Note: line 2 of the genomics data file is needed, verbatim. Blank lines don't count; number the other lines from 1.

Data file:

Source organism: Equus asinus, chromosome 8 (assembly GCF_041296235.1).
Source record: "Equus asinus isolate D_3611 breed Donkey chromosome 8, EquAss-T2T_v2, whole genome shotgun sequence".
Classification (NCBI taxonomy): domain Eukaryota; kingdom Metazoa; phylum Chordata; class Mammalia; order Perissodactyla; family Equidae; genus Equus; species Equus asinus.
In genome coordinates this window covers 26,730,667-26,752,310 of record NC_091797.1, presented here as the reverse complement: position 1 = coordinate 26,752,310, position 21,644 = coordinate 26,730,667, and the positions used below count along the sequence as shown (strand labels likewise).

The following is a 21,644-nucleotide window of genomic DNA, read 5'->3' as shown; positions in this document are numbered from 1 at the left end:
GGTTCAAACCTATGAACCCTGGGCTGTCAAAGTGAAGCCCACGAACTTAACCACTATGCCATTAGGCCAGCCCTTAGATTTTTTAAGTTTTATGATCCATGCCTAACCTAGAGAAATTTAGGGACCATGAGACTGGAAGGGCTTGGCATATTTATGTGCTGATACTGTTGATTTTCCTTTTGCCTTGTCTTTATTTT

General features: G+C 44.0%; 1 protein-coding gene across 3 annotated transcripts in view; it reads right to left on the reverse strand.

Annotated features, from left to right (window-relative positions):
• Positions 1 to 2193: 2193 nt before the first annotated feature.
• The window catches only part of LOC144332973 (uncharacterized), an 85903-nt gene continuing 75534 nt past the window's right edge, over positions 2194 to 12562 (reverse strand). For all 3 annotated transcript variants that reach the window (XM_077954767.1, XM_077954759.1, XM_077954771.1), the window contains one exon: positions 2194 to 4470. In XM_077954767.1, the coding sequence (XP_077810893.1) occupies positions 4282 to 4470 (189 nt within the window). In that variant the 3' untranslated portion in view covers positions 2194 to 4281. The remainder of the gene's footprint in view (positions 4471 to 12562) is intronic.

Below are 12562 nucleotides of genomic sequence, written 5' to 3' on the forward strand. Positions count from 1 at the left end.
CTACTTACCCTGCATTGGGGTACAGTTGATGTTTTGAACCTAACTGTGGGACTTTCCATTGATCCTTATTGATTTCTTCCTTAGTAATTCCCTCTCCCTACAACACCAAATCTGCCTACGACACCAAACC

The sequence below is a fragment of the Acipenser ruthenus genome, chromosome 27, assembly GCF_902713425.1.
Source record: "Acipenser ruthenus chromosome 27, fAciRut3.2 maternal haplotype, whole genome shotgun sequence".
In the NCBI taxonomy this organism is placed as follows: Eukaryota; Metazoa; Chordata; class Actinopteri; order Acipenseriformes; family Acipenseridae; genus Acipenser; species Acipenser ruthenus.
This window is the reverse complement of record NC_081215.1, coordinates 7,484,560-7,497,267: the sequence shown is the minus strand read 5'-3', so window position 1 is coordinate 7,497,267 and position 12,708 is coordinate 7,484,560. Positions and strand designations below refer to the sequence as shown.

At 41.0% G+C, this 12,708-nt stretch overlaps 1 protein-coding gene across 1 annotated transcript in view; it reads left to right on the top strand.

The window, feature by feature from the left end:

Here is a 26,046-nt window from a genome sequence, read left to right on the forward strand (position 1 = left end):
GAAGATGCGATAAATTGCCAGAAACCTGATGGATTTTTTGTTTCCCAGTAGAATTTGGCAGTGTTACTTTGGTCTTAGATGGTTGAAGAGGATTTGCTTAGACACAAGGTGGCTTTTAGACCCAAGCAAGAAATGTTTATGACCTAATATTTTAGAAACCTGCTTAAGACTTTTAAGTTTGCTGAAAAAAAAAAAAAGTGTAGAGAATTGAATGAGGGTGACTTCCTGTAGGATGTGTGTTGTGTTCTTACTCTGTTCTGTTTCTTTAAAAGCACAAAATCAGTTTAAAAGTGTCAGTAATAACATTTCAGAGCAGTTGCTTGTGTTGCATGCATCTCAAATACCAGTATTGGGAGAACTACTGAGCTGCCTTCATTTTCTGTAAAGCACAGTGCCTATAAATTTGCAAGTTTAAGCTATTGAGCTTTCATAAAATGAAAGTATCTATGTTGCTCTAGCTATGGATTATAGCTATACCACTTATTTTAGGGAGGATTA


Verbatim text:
Source record: "Equus asinus isolate D_3611 breed Donkey chromosome 8, EquAss-T2T_v2, whole genome shotgun sequence".